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RWDSU 338

New York Gets its First Farmworkers Union

12 employees at Pindar Vineyards have joined RWDSU Local 338

Kris LaGrange's picture
Oct 06, 2021

After decades of union activists fighting to change the law, New York finally has their first farmworkers union.

The organizing effort was made possible due to a change in state law in 2019. Previously farmworkers were banned from organizing like they have been able to do in California. However thanks to the passage of the Farm Laborers Fair Labor Practices Act, the law was changed to give these workers protections and the right to organize.

The 12 agricultural workers who have formed the first agricultural union in the state all work at the Pindar Vineyards in Peconic, New York. They have organized with RWDSU Local 338. The New York State Public Employment Relations Board (PERB) certified Local 338 as the official representative of the workers on September 27th after the group originally filed for union recognition on May 28th.

“My coworkers at Pindar and I joined Local 338 because we want dignity and respect. Our work should be valued and only by receiving equal treatment and things like sick days and paid time off to spend with our loved ones will it be. We know that being a union member will help us get the recognition we deserve for all of our efforts,” said Rodolfo M., Local 338 RWDSU/UFCW member and worker at Pindar Vineyards.

Referring to the original law banning farmworkers from organizing, State Senator Jessica Ramos who sponsored the legislation, called the previous ban a “Jim Crow sin” and said she dreamt of the day workers would answer the call to organize. Under the Farmworkers Fair Labor Practices Act, farm employees have the right to organize but cannot strike. They are also eligible for disability insurance, paid family leave, unemployment insurance, workers’ compensation, and a day of rest every week. They have also gained overtime benefits if they work more than 60 hours in a week, something that the New York State AFL-CIO says they are working with state government to adjust down to the normal 40 hours. The wage board is meeting to decide on whether to change that threshold on November 1.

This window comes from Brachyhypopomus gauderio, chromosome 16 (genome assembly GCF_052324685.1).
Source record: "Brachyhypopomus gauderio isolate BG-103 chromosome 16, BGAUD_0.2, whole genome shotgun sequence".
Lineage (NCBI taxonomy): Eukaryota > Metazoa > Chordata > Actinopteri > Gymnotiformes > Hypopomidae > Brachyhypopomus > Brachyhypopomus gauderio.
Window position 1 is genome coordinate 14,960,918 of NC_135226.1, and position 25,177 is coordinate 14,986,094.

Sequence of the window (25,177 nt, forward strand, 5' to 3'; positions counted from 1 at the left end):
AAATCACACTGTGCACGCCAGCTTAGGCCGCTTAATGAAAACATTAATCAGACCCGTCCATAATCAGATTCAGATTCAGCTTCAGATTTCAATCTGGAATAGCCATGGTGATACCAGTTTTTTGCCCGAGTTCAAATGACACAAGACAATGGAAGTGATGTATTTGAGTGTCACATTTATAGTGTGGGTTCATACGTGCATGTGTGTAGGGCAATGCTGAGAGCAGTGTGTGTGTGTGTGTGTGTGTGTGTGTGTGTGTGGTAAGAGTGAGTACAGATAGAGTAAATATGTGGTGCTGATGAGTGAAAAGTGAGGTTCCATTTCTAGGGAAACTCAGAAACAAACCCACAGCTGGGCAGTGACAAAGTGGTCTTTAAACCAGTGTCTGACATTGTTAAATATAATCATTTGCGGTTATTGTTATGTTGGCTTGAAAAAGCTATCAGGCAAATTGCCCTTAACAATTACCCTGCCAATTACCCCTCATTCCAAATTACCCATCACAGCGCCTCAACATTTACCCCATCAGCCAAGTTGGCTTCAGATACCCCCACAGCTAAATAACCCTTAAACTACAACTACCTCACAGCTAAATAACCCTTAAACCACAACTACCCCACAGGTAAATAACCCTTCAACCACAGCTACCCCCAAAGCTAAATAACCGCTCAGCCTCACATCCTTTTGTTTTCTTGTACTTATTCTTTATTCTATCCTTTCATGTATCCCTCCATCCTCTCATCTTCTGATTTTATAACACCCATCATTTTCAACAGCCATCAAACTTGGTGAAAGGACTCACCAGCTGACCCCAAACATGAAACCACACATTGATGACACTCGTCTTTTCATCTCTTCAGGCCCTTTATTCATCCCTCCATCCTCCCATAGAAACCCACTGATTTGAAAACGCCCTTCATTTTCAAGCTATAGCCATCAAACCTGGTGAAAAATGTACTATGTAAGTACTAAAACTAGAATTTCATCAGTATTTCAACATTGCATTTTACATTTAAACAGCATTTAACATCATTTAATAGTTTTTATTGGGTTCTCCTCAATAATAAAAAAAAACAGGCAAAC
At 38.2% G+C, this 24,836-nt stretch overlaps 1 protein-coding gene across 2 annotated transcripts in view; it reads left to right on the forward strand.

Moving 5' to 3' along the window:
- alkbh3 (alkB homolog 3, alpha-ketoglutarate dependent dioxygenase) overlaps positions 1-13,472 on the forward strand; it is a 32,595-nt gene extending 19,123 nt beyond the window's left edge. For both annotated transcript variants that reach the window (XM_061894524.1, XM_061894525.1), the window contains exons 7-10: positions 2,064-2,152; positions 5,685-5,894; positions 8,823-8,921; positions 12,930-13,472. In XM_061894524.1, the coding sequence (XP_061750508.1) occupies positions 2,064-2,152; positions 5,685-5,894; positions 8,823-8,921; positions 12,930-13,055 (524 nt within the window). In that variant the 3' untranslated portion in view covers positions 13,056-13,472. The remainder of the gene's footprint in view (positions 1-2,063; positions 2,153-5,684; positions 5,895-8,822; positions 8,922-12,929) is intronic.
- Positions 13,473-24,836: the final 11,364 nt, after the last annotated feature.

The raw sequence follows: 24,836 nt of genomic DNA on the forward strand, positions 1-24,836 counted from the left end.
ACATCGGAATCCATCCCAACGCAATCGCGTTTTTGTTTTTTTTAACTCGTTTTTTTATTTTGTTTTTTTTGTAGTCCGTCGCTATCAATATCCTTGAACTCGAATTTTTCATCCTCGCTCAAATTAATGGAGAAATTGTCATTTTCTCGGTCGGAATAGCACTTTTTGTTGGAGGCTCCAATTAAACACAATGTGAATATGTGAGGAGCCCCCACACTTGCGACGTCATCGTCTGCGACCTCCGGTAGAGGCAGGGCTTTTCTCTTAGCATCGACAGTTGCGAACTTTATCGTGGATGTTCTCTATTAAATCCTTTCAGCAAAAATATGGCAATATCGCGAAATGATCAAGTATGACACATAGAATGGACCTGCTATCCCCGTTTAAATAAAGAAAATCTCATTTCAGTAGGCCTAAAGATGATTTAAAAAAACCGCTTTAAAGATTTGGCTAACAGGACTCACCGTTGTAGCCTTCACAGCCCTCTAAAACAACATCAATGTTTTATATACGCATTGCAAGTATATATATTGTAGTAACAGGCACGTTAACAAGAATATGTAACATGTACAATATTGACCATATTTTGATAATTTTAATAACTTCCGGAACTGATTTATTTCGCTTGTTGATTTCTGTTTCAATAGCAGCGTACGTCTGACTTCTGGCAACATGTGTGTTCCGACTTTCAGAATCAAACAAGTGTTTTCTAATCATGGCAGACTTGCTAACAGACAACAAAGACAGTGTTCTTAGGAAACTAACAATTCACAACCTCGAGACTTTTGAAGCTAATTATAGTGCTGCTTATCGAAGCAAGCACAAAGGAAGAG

“When New York passed the Farm Laborers Fair Labor Practices Act, there was a fundamental understanding that agricultural workers needed key protections that they have lacked for decades, including the right to join a union,” said RWDSU Local 338 and Long Island Federation of Labor, AFL-CIO President John Durso. “PERB’s historic certification is the next step in securing dignity and respect for the essential workers who ensure we have food and beverages on our tables. We are incredibly proud to represent the workers at Pindar Vineyards and are looking forward to securing a strong collective bargaining agreement.”

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